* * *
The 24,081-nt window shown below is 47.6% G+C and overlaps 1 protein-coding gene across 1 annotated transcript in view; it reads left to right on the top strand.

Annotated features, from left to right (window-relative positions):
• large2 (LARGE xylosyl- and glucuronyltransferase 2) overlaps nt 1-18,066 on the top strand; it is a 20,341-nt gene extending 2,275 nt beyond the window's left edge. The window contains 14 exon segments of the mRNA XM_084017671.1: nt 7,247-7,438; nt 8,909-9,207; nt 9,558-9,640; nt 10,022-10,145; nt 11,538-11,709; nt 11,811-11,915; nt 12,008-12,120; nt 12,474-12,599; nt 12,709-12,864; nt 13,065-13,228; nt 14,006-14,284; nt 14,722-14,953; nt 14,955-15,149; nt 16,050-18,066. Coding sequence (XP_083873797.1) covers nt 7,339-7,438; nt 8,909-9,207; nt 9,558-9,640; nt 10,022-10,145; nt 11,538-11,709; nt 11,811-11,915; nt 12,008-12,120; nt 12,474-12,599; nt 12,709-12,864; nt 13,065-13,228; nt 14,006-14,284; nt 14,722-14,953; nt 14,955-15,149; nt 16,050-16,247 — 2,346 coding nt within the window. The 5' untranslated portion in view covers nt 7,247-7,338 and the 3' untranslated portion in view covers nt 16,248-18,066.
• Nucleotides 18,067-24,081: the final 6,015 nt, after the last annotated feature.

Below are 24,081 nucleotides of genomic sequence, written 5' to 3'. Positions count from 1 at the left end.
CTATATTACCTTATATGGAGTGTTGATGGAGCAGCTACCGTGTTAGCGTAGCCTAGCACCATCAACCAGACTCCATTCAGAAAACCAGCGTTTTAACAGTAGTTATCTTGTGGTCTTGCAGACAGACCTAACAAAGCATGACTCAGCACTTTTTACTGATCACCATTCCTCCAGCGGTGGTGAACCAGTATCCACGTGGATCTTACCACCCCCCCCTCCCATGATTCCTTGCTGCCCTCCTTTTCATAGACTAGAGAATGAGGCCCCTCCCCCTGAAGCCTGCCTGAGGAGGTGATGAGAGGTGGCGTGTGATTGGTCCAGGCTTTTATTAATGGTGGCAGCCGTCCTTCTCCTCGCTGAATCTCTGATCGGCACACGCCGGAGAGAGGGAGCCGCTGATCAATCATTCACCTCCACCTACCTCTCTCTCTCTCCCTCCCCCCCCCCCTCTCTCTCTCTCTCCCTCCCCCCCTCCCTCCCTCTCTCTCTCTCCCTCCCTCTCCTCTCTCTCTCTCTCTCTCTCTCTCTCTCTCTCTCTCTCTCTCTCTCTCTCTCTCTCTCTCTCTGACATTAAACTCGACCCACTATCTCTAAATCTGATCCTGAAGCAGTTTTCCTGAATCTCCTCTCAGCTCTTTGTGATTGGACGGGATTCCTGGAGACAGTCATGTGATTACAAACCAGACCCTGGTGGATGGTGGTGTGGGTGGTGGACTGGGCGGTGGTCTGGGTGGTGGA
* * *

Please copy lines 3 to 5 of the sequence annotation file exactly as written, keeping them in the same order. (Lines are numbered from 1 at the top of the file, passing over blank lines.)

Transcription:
• large2 (LARGE xylosyl- and glucuronyltransferase 2) overlaps nt 1-18,066 on the top strand; it is a 20,341-nt gene extending 2,275 nt beyond the window's left edge. The window contains 14 exon segments of the mRNA XM_084017671.1: nt 7,247-7,438; nt 8,909-9,207; nt 9,558-9,640; nt 10,022-10,145; nt 11,538-11,709; nt 11,811-11,915; nt 12,008-12,120; nt 12,474-12,599; nt 12,709-12,864; nt 13,065-13,228; nt 14,006-14,284; nt 14,722-14,953; nt 14,955-15,149; nt 16,050-18,066. Coding sequence (XP_083873797.1) covers nt 7,339-7,438; nt 8,909-9,207; nt 9,558-9,640; nt 10,022-10,145; nt 11,538-11,709; nt 11,811-11,915; nt 12,008-12,120; nt 12,474-12,599; nt 12,709-12,864; nt 13,065-13,228; nt 14,006-14,284; nt 14,722-14,953; nt 14,955-15,149; nt 16,050-16,247 — 2,346 coding nt within the window. The 5' untranslated portion in view covers nt 7,247-7,338 and the 3' untranslated portion in view covers nt 16,248-18,066.
• Nucleotides 18,067-24,081: the final 6,015 nt, after the last annotated feature.

Below are 24,081 nucleotides of genomic sequence, written 5' to 3'. Positions count from 1 at the left end.